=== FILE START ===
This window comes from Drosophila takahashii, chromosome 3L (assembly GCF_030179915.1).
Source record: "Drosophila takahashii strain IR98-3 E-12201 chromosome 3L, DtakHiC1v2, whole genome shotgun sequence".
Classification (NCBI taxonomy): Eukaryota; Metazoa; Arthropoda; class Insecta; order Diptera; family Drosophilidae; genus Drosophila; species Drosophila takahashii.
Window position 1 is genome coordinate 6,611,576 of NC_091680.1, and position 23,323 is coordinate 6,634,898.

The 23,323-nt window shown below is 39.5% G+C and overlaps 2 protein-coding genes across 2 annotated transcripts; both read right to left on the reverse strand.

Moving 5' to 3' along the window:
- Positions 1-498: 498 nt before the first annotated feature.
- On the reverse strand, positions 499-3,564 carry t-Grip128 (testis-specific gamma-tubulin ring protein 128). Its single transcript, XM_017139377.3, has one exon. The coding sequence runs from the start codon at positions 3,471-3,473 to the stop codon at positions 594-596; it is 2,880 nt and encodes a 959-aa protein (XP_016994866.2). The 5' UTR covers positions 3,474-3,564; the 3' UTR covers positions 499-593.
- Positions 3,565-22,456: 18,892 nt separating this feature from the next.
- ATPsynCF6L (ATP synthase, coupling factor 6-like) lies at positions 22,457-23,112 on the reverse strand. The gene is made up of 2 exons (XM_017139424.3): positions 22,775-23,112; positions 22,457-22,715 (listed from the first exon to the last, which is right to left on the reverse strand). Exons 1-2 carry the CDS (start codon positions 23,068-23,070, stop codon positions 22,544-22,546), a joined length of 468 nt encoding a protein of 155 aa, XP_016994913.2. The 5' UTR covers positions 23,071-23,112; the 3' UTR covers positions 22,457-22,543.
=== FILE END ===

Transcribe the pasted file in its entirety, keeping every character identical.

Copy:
This window comes from Drosophila takahashii, chromosome 3L (assembly GCF_030179915.1).
Source record: "Drosophila takahashii strain IR98-3 E-12201 chromosome 3L, DtakHiC1v2, whole genome shotgun sequence".
Classification (NCBI taxonomy): Eukaryota; Metazoa; Arthropoda; class Insecta; order Diptera; family Drosophilidae; genus Drosophila; species Drosophila takahashii.
Window position 1 is genome coordinate 6,611,576 of NC_091680.1, and position 23,323 is coordinate 6,634,898.

The 23,323-nt window shown below is 39.5% G+C and overlaps 2 protein-coding genes across 2 annotated transcripts; both read right to left on the reverse strand.

Moving 5' to 3' along the window:
- Positions 1-498: 498 nt before the first annotated feature.
- On the reverse strand, positions 499-3,564 carry t-Grip128 (testis-specific gamma-tubulin ring protein 128). Its single transcript, XM_017139377.3, has one exon. The coding sequence runs from the start codon at positions 3,471-3,473 to the stop codon at positions 594-596; it is 2,880 nt and encodes a 959-aa protein (XP_016994866.2). The 5' UTR covers positions 3,474-3,564; the 3' UTR covers positions 499-593.
- Positions 3,565-22,456: 18,892 nt separating this feature from the next.
- ATPsynCF6L (ATP synthase, coupling factor 6-like) lies at positions 22,457-23,112 on the reverse strand. The gene is made up of 2 exons (XM_017139424.3): positions 22,775-23,112; positions 22,457-22,715 (listed from the first exon to the last, which is right to left on the reverse strand). Exons 1-2 carry the CDS (start codon positions 23,068-23,070, stop codon positions 22,544-22,546), a joined length of 468 nt encoding a protein of 155 aa, XP_016994913.2. The 5' UTR covers positions 23,071-23,112; the 3' UTR covers positions 22,457-22,543.